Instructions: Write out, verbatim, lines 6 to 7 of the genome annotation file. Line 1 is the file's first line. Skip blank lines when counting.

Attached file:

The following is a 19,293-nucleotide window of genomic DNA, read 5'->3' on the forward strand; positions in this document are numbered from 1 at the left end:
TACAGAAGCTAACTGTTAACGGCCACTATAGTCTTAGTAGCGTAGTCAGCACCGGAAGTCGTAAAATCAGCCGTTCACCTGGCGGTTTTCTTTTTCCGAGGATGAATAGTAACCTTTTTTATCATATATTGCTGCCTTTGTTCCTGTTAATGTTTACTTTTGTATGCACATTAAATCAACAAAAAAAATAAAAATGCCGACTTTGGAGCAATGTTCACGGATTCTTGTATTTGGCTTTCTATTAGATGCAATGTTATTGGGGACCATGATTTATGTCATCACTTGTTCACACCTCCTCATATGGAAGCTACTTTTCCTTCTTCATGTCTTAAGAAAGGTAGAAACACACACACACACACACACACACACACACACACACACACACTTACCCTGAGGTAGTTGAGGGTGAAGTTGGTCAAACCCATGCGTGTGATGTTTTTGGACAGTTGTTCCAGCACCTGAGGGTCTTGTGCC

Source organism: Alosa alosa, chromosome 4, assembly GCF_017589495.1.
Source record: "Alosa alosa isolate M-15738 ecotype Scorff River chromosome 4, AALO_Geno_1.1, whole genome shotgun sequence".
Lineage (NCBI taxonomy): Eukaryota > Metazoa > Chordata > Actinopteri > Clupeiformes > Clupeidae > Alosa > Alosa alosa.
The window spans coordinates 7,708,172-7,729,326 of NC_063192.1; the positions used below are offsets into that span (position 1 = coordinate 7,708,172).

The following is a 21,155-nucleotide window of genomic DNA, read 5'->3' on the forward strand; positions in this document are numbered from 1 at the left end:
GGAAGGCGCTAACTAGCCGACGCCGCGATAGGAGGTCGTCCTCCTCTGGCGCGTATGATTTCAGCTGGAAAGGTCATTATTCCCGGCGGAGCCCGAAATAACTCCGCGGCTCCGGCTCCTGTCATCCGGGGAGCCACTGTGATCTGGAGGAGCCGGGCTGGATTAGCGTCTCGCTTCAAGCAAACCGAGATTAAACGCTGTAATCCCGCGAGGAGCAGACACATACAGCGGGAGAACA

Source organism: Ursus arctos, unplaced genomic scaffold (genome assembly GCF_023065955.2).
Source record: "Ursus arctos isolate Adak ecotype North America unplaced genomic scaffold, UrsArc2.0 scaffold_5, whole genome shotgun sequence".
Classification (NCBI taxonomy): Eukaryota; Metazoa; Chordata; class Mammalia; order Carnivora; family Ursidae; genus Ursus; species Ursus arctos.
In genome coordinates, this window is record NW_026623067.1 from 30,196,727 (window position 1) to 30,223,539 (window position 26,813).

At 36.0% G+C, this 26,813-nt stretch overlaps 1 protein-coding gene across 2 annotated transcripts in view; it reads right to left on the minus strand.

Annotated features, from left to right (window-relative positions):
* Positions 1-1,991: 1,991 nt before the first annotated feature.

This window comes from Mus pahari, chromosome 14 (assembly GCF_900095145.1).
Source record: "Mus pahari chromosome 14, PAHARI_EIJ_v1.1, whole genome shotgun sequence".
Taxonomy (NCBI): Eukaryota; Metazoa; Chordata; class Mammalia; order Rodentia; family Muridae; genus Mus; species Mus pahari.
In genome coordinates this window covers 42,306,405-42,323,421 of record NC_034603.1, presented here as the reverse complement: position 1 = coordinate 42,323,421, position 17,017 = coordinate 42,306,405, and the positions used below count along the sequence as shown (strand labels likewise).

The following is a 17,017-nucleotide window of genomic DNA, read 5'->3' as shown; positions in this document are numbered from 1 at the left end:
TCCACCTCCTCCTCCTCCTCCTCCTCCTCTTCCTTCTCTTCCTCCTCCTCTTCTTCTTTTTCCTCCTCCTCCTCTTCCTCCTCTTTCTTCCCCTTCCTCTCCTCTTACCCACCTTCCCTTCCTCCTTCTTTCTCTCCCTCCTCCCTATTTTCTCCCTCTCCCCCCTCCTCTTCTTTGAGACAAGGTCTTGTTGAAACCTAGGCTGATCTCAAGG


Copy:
The window spans coordinates 7,708,172-7,729,326 of NC_063192.1; the positions used below are offsets into that span (position 1 = coordinate 7,708,172).

The following is a 21,155-nucleotide window of genomic DNA, read 5'->3' on the forward strand; positions in this document are numbered from 1 at the left end: